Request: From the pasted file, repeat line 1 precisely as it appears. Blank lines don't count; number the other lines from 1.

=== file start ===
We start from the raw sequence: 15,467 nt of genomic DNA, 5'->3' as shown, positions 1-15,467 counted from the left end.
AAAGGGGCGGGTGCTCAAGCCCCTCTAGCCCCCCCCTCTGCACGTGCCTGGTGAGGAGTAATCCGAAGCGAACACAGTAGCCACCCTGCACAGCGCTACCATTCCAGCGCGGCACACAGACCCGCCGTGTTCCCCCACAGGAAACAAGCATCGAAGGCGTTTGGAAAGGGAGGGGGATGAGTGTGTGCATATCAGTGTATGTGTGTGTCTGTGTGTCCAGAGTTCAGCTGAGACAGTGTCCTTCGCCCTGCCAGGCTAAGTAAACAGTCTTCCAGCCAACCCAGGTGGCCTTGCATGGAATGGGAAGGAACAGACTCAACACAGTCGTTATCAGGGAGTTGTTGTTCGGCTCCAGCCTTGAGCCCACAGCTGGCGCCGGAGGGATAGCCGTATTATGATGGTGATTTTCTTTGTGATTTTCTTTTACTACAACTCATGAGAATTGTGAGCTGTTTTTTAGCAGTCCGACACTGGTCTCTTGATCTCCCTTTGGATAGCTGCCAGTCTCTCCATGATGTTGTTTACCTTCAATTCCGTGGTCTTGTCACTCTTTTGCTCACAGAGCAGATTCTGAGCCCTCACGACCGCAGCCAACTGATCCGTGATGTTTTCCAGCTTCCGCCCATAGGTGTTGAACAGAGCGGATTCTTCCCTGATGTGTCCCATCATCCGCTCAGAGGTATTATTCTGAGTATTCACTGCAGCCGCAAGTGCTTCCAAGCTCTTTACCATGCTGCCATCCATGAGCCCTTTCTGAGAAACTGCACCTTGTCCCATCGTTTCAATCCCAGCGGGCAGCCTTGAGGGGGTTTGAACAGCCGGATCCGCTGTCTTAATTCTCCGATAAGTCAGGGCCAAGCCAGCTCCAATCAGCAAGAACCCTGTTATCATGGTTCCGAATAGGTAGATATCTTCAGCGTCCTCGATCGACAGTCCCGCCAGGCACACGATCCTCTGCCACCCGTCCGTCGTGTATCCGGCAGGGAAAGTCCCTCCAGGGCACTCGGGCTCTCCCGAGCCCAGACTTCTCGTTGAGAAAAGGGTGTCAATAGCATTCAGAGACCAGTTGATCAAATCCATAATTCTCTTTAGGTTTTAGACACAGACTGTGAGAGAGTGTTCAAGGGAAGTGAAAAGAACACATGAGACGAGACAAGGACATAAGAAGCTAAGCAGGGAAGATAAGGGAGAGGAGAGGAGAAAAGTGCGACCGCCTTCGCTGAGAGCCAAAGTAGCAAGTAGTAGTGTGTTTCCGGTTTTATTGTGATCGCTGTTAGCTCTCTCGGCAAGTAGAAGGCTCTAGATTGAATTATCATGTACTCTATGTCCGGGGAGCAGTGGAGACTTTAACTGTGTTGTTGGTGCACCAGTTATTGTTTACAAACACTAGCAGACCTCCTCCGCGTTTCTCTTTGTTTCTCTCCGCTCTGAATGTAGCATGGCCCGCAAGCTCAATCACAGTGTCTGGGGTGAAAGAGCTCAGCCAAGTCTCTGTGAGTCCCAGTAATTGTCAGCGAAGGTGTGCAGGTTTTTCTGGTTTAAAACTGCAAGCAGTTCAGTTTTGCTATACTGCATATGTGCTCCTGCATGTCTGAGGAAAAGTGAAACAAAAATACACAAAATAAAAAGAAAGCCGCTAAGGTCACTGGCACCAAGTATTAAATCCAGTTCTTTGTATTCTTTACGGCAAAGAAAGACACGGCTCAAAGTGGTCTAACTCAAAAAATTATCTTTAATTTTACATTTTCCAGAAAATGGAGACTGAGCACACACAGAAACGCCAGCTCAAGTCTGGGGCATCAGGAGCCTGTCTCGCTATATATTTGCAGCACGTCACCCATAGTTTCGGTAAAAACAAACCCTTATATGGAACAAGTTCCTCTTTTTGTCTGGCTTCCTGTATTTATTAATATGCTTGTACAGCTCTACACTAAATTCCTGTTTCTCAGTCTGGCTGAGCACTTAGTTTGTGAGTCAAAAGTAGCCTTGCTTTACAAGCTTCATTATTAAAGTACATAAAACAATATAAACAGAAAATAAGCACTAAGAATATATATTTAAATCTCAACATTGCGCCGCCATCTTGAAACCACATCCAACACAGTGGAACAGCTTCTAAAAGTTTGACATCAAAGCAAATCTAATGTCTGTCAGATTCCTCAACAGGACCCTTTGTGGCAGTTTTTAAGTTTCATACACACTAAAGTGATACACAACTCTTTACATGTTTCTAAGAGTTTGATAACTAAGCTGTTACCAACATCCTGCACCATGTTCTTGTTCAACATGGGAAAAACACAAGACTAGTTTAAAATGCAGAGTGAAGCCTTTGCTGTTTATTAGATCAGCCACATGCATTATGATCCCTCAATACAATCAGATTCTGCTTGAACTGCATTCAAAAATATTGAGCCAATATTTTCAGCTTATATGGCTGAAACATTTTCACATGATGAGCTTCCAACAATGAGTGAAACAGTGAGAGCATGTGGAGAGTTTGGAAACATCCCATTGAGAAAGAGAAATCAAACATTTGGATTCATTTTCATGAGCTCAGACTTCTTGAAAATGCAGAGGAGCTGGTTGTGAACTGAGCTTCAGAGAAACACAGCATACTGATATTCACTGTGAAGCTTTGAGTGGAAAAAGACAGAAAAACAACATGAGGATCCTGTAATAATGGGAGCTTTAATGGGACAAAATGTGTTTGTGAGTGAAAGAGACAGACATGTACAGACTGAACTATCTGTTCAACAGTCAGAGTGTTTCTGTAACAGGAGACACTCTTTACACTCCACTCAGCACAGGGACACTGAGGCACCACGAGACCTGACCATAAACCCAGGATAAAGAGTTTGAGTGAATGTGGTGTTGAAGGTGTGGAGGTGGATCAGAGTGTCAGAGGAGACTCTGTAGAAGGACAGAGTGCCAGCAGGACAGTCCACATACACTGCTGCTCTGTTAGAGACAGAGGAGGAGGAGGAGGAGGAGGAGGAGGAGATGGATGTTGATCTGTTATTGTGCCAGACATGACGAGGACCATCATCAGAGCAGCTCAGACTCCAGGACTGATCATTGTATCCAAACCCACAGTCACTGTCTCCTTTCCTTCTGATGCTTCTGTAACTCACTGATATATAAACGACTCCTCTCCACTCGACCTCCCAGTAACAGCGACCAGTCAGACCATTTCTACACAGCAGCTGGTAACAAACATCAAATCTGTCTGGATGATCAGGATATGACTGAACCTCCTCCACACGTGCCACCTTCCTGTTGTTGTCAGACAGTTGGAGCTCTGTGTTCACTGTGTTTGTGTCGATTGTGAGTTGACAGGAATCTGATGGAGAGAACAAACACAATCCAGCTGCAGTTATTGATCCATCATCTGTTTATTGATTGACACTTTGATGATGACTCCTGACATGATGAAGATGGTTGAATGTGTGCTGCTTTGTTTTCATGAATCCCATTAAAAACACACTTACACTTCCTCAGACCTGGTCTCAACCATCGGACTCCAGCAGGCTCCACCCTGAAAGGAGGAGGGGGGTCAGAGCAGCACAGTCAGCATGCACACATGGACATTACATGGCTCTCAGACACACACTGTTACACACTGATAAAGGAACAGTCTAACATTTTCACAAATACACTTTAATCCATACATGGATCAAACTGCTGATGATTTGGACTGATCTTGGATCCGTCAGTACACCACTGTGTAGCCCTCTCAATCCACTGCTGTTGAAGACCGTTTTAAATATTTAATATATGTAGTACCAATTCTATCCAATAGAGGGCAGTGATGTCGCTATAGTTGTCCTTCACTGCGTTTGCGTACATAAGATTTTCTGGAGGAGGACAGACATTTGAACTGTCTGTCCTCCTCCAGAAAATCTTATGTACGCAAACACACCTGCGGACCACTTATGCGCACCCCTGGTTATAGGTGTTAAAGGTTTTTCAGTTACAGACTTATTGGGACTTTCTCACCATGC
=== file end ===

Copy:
We start from the raw sequence: 15,467 nt of genomic DNA, 5'->3' as shown, positions 1-15,467 counted from the left end.